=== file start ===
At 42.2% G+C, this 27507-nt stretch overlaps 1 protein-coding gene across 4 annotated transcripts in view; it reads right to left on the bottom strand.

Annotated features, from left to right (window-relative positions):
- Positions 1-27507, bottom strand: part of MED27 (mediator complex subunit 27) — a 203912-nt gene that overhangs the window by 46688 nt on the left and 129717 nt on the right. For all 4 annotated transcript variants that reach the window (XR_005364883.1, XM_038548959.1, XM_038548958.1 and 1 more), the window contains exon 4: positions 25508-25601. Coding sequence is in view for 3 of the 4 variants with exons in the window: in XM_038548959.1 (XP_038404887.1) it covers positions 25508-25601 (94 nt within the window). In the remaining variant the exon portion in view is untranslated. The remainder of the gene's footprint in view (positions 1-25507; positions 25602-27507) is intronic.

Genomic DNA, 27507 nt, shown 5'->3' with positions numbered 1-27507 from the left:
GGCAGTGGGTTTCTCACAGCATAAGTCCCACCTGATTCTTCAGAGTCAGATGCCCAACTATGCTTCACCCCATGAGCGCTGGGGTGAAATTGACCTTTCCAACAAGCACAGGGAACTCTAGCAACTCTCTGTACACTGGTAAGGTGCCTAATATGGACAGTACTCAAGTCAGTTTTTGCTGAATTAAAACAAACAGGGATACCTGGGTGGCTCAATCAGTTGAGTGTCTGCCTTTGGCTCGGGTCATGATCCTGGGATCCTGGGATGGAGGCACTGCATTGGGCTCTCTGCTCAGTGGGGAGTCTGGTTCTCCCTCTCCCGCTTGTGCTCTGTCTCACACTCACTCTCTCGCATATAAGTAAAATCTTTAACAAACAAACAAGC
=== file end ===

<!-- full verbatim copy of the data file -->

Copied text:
At 42.2% G+C, this 27507-nt stretch overlaps 1 protein-coding gene across 4 annotated transcripts in view; it reads right to left on the bottom strand.

Annotated features, from left to right (window-relative positions):
- Positions 1-27507, bottom strand: part of MED27 (mediator complex subunit 27) — a 203912-nt gene that overhangs the window by 46688 nt on the left and 129717 nt on the right. For all 4 annotated transcript variants that reach the window (XR_005364883.1, XM_038548959.1, XM_038548958.1 and 1 more), the window contains exon 4: positions 25508-25601. Coding sequence is in view for 3 of the 4 variants with exons in the window: in XM_038548959.1 (XP_038404887.1) it covers positions 25508-25601 (94 nt within the window). In the remaining variant the exon portion in view is untranslated. The remainder of the gene's footprint in view (positions 1-25507; positions 25602-27507) is intronic.

Genomic DNA, 27507 nt, shown 5'->3' with positions numbered 1-27507 from the left:
GGCAGTGGGTTTCTCACAGCATAAGTCCCACCTGATTCTTCAGAGTCAGATGCCCAACTATGCTTCACCCCATGAGCGCTGGGGTGAAATTGACCTTTCCAACAAGCACAGGGAACTCTAGCAACTCTCTGTACACTGGTAAGGTGCCTAATATGGACAGTACTCAAGTCAGTTTTTGCTGAATTAAAACAAACAGGGATACCTGGGTGGCTCAATCAGTTGAGTGTCTGCCTTTGGCTCGGGTCATGATCCTGGGATCCTGGGATGGAGGCACTGCATTGGGCTCTCTGCTCAGTGGGGAGTCTGGTTCTCCCTCTCCCGCTTGTGCTCTGTCTCACACTCACTCTCTCGCATATAAGTAAAATCTTTAACAAACAAACAAGC